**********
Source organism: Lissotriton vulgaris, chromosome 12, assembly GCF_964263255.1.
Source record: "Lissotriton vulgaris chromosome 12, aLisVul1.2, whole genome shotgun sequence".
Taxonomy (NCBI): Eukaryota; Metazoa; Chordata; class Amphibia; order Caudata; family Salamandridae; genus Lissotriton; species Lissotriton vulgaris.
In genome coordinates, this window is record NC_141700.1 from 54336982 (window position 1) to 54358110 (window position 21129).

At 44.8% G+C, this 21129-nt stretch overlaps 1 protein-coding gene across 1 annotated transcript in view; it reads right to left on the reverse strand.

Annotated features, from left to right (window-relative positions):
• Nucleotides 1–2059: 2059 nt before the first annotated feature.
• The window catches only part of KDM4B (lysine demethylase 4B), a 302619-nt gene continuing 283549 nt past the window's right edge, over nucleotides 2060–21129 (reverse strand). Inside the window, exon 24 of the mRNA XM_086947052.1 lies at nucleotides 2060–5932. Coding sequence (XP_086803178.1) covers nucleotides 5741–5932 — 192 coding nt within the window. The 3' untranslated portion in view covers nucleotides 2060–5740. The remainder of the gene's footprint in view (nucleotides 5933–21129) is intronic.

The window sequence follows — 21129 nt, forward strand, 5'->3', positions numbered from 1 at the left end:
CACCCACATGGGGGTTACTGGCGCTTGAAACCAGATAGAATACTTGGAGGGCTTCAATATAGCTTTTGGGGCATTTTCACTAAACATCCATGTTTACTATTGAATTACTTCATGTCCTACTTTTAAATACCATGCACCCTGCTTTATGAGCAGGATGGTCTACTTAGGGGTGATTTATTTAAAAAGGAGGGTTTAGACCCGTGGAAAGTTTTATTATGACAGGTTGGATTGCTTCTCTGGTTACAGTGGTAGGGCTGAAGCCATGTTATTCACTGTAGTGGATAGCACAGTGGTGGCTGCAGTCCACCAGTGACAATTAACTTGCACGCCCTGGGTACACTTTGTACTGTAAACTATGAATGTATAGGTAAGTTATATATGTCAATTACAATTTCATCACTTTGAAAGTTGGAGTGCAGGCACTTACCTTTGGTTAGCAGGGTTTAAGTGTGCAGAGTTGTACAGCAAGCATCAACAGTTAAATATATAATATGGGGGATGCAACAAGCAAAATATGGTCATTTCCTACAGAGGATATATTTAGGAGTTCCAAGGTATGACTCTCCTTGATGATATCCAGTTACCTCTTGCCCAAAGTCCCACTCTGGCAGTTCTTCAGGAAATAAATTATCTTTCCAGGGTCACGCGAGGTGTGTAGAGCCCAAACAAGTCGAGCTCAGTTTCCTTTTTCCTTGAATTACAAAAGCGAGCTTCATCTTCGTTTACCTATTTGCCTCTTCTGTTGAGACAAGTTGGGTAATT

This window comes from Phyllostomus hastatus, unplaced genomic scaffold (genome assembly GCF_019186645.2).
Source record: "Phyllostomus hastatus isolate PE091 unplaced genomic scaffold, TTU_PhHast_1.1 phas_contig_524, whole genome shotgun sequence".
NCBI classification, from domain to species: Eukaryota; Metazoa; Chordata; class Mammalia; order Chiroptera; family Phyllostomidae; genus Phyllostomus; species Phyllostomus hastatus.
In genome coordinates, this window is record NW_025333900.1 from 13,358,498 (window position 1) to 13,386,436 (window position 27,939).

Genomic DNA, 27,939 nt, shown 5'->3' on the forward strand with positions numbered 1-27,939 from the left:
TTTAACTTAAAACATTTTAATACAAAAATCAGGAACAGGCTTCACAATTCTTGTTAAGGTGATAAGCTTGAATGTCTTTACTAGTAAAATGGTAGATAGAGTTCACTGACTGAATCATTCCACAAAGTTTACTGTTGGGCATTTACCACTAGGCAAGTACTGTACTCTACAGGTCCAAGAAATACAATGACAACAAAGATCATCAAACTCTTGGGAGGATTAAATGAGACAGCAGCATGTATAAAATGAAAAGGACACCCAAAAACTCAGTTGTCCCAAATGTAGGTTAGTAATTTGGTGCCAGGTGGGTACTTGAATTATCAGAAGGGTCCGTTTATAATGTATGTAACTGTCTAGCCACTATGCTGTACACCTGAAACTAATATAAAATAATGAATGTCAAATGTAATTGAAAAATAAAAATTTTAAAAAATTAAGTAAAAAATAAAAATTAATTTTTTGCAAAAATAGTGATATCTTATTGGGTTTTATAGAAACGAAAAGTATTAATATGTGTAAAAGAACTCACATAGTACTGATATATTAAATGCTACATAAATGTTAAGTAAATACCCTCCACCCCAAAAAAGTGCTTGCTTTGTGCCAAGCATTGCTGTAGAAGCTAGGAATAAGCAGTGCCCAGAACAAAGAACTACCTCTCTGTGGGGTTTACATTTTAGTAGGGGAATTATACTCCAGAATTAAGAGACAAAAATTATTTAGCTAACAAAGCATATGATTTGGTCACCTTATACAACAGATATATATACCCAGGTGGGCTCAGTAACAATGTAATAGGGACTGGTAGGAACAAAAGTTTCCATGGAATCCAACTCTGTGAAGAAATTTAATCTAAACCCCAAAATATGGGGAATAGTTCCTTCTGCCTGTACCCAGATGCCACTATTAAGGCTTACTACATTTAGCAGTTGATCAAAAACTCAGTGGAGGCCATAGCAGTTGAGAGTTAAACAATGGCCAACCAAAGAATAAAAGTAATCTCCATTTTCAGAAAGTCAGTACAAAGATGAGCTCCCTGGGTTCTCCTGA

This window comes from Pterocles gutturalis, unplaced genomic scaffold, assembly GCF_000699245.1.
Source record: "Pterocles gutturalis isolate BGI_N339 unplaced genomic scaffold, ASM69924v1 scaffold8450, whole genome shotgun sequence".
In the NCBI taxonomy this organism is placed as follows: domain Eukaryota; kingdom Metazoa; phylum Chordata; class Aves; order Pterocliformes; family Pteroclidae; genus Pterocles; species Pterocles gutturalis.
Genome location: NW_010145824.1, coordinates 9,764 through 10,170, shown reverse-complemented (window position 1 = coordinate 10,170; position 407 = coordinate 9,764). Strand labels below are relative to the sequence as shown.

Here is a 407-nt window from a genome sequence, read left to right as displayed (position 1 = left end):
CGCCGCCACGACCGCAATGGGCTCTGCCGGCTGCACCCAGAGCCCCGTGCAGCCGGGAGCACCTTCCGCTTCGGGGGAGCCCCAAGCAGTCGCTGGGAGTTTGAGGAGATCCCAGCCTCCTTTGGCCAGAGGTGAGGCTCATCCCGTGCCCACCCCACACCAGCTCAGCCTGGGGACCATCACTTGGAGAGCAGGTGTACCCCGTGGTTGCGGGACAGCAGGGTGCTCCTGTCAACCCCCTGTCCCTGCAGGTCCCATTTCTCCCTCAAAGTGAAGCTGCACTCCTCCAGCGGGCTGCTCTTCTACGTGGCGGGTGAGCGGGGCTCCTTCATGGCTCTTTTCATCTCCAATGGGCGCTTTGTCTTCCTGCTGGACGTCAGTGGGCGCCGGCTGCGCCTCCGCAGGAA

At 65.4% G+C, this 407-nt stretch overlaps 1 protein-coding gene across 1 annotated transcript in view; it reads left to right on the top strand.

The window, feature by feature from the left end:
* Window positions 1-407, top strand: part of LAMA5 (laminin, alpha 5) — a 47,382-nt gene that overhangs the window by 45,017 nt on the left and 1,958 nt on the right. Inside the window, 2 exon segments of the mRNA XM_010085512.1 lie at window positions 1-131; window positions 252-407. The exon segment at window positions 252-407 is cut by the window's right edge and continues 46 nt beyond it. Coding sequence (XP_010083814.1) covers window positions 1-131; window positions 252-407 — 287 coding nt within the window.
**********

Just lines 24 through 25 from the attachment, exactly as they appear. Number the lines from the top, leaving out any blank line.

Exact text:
The window, feature by feature from the left end:
* Window positions 1-407, top strand: part of LAMA5 (laminin, alpha 5) — a 47,382-nt gene that overhangs the window by 45,017 nt on the left and 1,958 nt on the right. Inside the window, 2 exon segments of the mRNA XM_010085512.1 lie at window positions 1-131; window positions 252-407. The exon segment at window positions 252-407 is cut by the window's right edge and continues 46 nt beyond it. Coding sequence (XP_010083814.1) covers window positions 1-131; window positions 252-407 — 287 coding nt within the window.